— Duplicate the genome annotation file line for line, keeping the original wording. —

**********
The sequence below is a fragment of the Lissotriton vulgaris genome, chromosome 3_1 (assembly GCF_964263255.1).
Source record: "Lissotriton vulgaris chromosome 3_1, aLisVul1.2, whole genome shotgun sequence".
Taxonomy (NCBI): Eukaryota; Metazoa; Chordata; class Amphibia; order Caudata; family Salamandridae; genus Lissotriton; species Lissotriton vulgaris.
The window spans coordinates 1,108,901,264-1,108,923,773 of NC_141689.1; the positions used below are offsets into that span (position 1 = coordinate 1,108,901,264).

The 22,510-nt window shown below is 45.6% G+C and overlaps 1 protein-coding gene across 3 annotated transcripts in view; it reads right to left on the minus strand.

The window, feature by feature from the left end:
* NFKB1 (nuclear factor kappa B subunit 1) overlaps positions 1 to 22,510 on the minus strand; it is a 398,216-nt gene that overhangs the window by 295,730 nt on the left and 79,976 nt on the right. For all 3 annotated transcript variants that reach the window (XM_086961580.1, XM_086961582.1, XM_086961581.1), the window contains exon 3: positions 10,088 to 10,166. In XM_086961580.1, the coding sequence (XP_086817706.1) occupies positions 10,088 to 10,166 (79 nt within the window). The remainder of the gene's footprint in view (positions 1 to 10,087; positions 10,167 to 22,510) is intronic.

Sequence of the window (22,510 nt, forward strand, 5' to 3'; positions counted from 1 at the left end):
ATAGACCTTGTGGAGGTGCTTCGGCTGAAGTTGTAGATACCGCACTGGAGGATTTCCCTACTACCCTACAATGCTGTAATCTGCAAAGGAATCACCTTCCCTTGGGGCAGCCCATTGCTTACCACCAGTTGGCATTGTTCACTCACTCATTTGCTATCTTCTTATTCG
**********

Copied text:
The sequence below is a fragment of the Lissotriton vulgaris genome, chromosome 3_1 (assembly GCF_964263255.1).
Source record: "Lissotriton vulgaris chromosome 3_1, aLisVul1.2, whole genome shotgun sequence".
Taxonomy (NCBI): Eukaryota; Metazoa; Chordata; class Amphibia; order Caudata; family Salamandridae; genus Lissotriton; species Lissotriton vulgaris.
The window spans coordinates 1,108,901,264-1,108,923,773 of NC_141689.1; the positions used below are offsets into that span (position 1 = coordinate 1,108,901,264).

The 22,510-nt window shown below is 45.6% G+C and overlaps 1 protein-coding gene across 3 annotated transcripts in view; it reads right to left on the minus strand.

The window, feature by feature from the left end:
* NFKB1 (nuclear factor kappa B subunit 1) overlaps positions 1 to 22,510 on the minus strand; it is a 398,216-nt gene that overhangs the window by 295,730 nt on the left and 79,976 nt on the right. For all 3 annotated transcript variants that reach the window (XM_086961580.1, XM_086961582.1, XM_086961581.1), the window contains exon 3: positions 10,088 to 10,166. In XM_086961580.1, the coding sequence (XP_086817706.1) occupies positions 10,088 to 10,166 (79 nt within the window). The remainder of the gene's footprint in view (positions 1 to 10,087; positions 10,167 to 22,510) is intronic.

Sequence of the window (22,510 nt, forward strand, 5' to 3'; positions counted from 1 at the left end):
ATAGACCTTGTGGAGGTGCTTCGGCTGAAGTTGTAGATACCGCACTGGAGGATTTCCCTACTACCCTACAATGCTGTAATCTGCAAAGGAATCACCTTCCCTTGGGGCAGCCCATTGCTTACCACCAGTTGGCATTGTTCACTCACTCATTTGCTATCTTCTTATTCG